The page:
Ghosts of Manhattan, Paperback

Ghosts of Manhattan Paperback

1 out of 5 (1 rating)


1926. New York. The Roaring Twenties. Jazz. Flappers. Prohibition. Coal-powered cars. A cold war with a British Empire that still covers half of the globe.

Yet things have developed differently to established history.

America is in the midst of a cold war with a British Empire that has only just buried Queen Victoria, her life artificially preserved to the age of 107.

Coal-powered cars roar along roads thick with pedestrians, biplanes take off from standing with primitive rocket boosters and monsters lurk behind closed doors and around every corner.

This is a time in need of heroes. It is a time for The Ghost. A series of targeted murders are occurring all over the city, the victims found with ancient Roman coins placed on their eyelids after death.

The trail appears to lead to a group of Italian-American gangsters and their boss, who the mobsters have dubbed 'The Roman'.

However, as The Ghost soon discovers, there is more to The Roman than at first appears, and more bizarre happenings that he soon links to the man, including moss-golems posing as mobsters and a plot to bring an ancient pagan god into the physical world in a cavern beneath the city. As The Ghost draws nearer to The Roman and the centre of his dangerous web, he must battle with foes both physical and supernatural and call on help from the most unexpected of quarters if he is to stop The Roman and halt the imminent destruction of the city...


  • Format: Paperback
  • Pages: 320 pages
  • Publisher: Snowbooks Ltd
  • Publication Date:
  • Category: Fantasy
  • ISBN: 9781906727161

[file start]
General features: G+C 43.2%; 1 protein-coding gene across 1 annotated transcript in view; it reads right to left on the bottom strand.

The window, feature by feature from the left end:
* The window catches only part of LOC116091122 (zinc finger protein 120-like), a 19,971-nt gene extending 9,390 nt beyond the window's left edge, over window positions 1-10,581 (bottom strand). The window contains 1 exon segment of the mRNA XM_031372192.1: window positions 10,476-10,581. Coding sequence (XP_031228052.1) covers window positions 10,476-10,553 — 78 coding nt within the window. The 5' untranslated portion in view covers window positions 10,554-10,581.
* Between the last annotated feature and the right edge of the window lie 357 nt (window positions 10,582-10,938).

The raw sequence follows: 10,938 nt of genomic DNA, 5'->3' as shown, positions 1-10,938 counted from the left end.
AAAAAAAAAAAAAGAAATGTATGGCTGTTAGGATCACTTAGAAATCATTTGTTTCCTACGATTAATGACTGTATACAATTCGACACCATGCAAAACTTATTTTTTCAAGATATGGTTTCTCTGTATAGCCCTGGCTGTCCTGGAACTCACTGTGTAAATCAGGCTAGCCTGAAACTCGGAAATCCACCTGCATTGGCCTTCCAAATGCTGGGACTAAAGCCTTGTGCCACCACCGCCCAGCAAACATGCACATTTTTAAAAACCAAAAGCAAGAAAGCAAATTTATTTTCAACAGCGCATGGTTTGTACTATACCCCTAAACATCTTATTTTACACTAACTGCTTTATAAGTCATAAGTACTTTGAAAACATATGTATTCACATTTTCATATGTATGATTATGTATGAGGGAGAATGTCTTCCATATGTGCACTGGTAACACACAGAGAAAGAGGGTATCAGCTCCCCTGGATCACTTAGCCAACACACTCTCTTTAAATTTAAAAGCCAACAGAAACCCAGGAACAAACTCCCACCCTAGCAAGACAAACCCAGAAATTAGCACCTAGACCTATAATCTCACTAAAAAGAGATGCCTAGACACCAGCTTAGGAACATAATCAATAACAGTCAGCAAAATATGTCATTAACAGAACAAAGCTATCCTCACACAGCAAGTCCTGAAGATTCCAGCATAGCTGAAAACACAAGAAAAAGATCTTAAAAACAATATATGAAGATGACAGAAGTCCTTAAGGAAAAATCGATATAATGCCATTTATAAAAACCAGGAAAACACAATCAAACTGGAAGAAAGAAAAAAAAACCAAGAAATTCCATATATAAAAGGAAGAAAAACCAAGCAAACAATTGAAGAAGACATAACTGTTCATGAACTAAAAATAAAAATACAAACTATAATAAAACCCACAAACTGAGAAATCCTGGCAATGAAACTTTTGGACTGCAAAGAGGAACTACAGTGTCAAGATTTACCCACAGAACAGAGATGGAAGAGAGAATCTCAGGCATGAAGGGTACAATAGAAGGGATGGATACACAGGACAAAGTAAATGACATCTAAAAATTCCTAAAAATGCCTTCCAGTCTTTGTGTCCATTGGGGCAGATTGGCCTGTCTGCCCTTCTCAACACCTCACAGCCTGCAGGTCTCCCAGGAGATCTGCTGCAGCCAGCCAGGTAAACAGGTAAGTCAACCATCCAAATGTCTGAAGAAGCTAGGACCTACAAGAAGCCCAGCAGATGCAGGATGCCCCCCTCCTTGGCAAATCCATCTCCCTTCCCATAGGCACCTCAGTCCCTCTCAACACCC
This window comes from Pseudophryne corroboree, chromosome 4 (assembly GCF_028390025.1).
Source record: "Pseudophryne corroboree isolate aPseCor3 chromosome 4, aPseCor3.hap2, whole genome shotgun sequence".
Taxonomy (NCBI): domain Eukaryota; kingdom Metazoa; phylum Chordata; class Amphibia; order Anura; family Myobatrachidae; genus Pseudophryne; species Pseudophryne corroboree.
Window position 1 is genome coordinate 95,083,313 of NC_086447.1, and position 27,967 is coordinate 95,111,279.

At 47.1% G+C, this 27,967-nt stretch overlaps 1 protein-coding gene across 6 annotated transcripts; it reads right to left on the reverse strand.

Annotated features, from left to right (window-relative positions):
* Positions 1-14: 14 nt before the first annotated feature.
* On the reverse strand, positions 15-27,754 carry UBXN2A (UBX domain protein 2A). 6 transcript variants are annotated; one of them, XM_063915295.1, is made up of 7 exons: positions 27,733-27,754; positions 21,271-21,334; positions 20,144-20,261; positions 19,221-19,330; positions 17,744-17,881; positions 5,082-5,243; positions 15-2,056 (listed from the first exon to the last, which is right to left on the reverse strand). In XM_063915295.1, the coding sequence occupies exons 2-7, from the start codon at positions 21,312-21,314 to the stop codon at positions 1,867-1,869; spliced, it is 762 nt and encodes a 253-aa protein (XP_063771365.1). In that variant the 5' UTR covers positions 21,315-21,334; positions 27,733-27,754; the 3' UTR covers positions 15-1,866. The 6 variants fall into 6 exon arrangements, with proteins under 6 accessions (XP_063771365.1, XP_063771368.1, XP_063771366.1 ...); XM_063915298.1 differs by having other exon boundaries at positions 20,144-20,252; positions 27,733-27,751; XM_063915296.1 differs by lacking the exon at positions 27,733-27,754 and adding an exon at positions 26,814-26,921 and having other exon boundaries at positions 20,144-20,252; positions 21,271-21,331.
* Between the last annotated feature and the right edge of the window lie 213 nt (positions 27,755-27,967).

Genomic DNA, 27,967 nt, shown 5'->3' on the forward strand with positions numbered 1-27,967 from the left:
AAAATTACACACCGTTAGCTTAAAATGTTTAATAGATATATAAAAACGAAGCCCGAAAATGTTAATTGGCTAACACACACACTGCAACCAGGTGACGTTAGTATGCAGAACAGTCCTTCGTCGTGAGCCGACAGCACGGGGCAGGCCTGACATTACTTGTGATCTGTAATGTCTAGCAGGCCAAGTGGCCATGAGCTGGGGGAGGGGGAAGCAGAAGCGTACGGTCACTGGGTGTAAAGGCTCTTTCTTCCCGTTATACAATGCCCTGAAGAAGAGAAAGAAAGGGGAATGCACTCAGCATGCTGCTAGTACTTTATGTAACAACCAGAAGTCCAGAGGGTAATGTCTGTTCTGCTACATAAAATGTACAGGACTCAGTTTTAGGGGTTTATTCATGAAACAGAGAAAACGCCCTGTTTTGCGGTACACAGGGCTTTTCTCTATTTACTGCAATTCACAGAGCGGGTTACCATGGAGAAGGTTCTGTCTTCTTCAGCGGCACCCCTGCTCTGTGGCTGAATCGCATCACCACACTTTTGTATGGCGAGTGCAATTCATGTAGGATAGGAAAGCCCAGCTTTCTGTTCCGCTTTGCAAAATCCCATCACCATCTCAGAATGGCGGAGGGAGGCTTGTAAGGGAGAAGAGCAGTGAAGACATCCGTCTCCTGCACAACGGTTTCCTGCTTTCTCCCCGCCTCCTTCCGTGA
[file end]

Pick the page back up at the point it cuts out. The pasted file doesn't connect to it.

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For George Mann's sake, I'm glad that I have a tendency to purchase all of the books in a series when I decide to read the first one. He gets my commission, as does my local store. These are both good things. But never have I felt so embarrassed to read a novel since I was a kid first realizing that YA stories no longer held my attention or demanded my suspension of disbelief. And those were the well-constructed stories.I don't like to write negative reviews of anything at all, so I'll keep this short. The Ghost doublet (so far) of "Steampunk" novels is atrocious, trite prose filled with obvious tropes and zero mystery, wonder, or sense of place. I had to force myself to finish <i>Ghosts of Manhattan</i> only because I like to complete the books that I purchase, in a sort of OCD-manner. I'll distill my horrific experience into five points, and leave it there:1) Mann is British, and is writing about a dystopian New York in the 1920s. Regardless, all of his characters speak in the British idiom, with no attempt whatsoever to establish personalities that have any sense of relevant colloquiality. Amateur mistake or lack of attention, either way it burned the fourth wall straight down.2) If it were of the Pulp genre, or even a nod thereunto, it would still be a dismal addition. But it's excitedly touted as Steampunk (isn't everything these days?) with the same absence of setting as that of Mann's portrayal of language. Aside from the mention of New York and the occasional boiler-plate dropping of some weak, non-useful Victorian-tech, it might as well have been set anywhere, anytime. Sure, I'm sick to death of the Steampunkian-rapine that has gone on in the past decade. But still, self-igniting cigarettes, police airships above the city, and coal-powered cars alone do not a genre make. Besides, those are really the only three anachronistic tech elements he squeezes into the book, repeatedly and with absolutely no subtlety. I think I read that one of the characters "pulled the ignition tab on his cigarette and watched it flare" no less than five times. It hurts, I tell you.3) Ghosts of Manhattan is a weak attempt at sandwiching everything that's already been done before together into something that's been left in the fridge long past its sell-by date. It's <b>exactly</b> the <i>Great Gatsby</i> mashed-up with <b>exactly</b> <i>Batman</i>, without any of the style, emotion, mystery, or excitement of either. The characters aren't really tortured or even human - they're cardboard cutouts of grim detectives, playboy millionaires-turned vigilantes, and pure-evil antagonists who are trying to end the world by summoning elder gods from out of space and time. Really.4) All of the women in this world are glamorous, enticing sirens for the main character's fancy. More like George's fancy.5) Just add Cthulhu. It's like the Prime Directive in Sci-Fi and Fantasy: <b>never</b> use time-travel to tell your story. So leave the tentacles to those who can really use them. If Steampunk and Batman aren't working, stuffing in some Lovecraft certainly won't make it any better.Hey, I've still got the second book to go.I was hoping that I'd be a Mann-eater, but after reading <i>Ghosts of Manhattan</i>, I'm much more of a Mann-hater.